The ‘new year’s resolution’ is a time old tradition that happens every year, but unfortunately over 80% of resolutions never get seen through! A lot of them may be related to your health and fitness. But why are they so hard to keep and if you are serious about trying to keep them, is there anything that can be done to make it easier? Resolutions (more commonly known as goals) need to be turned into habits, then they are much more likely to be stuck to. After being inspired by ‘Atomic Habits’ by James Clear and from my own experience of this, please find below some hints and tips that will hopefully help your new year’s resolution actually come to fruition:
- Small habits can have a large impact on your life. For example, if your goal is to be able to achieve 100 sit ups in a row and you are a beginner, it is best to start with being able to do just 10 sit ups first. Keep adding just a couple of sit ups per day and within a short period of time you will be quite able to do 100. If you tried to do all 100 on the first day, you would very likely fail. Minor changes each day will lead to bigger results – focus on the trajectory you are heading towards rather than your immediate results.
- Habits are automated behaviours that we have learnt from experience. Habits are formed using a process of trial and error – if we try something and it works, we repeat it, especially if it gives us a result we like. For example, if we and trying out a new recipe and it works well and tastes great, we are likely to repeat it. Most households have about 8-10 standard meals that are cooked and repeated. Habit has been formed; we like it so we repeat it. Habits need a reward, so if we can build positive habits we will stick to them just as much as the negative ones.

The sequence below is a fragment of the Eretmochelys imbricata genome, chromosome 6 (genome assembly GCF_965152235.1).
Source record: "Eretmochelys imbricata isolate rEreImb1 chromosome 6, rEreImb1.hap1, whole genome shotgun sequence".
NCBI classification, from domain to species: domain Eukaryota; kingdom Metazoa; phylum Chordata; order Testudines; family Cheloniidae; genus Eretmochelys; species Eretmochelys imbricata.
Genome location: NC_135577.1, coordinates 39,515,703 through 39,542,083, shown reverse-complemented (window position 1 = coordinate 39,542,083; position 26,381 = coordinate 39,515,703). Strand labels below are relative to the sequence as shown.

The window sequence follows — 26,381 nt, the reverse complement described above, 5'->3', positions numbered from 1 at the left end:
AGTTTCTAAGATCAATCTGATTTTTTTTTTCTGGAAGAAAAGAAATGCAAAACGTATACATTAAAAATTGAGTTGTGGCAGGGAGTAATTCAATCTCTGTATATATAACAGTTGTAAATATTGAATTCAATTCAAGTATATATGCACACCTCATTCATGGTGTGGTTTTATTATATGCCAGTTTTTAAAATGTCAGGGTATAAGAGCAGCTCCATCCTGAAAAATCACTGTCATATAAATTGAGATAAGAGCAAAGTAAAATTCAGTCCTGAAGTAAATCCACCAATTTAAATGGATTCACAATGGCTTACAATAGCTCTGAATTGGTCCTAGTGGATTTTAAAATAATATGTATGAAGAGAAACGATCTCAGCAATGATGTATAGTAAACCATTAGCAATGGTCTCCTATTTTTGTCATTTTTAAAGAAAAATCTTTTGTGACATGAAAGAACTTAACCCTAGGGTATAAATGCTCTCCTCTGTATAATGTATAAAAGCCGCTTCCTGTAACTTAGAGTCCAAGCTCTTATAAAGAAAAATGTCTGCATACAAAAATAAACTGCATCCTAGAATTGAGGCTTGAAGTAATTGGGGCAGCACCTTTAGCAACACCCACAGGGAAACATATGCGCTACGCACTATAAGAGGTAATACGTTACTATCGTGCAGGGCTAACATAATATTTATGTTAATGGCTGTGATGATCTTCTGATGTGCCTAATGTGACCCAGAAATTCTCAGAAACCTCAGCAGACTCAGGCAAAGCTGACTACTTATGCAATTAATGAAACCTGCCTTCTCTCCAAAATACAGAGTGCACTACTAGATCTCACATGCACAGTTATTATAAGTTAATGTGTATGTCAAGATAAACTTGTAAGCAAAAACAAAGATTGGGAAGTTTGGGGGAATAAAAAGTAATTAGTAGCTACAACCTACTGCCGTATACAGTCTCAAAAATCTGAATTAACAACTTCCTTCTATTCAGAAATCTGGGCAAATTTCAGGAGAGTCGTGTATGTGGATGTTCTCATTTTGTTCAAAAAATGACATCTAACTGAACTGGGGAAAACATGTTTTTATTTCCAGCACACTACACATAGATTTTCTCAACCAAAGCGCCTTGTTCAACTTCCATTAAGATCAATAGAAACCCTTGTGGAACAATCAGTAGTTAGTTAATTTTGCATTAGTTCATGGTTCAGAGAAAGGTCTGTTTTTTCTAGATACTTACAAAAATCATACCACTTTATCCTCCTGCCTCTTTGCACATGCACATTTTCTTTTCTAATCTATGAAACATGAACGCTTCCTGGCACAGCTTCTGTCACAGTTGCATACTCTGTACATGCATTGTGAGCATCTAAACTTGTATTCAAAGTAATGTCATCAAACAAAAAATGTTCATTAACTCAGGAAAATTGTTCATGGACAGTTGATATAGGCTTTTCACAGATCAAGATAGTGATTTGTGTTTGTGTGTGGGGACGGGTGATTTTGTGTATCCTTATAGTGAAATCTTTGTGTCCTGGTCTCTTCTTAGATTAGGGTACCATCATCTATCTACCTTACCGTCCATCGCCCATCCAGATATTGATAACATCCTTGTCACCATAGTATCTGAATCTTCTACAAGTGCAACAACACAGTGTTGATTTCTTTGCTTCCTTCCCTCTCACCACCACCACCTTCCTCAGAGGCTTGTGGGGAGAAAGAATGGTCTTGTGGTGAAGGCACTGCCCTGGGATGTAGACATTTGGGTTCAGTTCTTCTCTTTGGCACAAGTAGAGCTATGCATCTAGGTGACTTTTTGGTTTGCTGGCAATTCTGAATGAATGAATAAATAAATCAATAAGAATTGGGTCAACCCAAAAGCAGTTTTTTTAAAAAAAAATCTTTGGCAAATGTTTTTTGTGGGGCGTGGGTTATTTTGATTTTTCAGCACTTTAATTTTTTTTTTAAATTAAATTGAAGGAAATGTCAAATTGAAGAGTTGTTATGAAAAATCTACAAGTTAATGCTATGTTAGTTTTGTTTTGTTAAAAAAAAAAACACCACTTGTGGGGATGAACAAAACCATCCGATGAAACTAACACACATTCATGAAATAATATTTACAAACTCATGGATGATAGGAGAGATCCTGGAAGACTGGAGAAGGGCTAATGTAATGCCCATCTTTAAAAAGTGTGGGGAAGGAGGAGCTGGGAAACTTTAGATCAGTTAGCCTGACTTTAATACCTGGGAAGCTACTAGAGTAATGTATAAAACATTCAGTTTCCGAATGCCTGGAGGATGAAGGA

- Building new habits requires a plan of action. If you are determined to try to stick to a new habit or goal, create a SMART plan for it. This stands for Specific, Measurable, Achievable, Realistic and Timely. For example, if you simply want to ‘get fitter’ think of more exact measurements for this; ‘Within 1 month I want to be able to complete a HIIT class, do 10 press ups and walk 1 mile and I can practice this on a Monday and a Thursday’. Also ensure its realistic; if you have never run before in your life, don’t expect to be able to run a marathon within 1 month.
- Make habit forming easier for yourself. If you leave more obvious cues around your immediate environment to trigger action this will make forming that new habit much more achievable. For example, if you leave healthy snacks within reach instead of the unhealthy snacks, you are much more likely to eat the healthier snacks. If you move your exercise bike into the lounge in front of the TV you are much more likely to use it than if its packed up in the spare room. Reduce friction ie. The effort it takes to do something, and the habit will form much quicker.
- Make your habits immediately satisfying. This is not easy because most goals are not achieved immediately, but if you can attach a positive gratification to it then it will help. For example, using a tracker will really help with this then you will see the progress you make each week and month. You could also try putting a £1 coin in the jar every time you go to the gym will soon add up to being able to buy new funky trainers with your saved coins!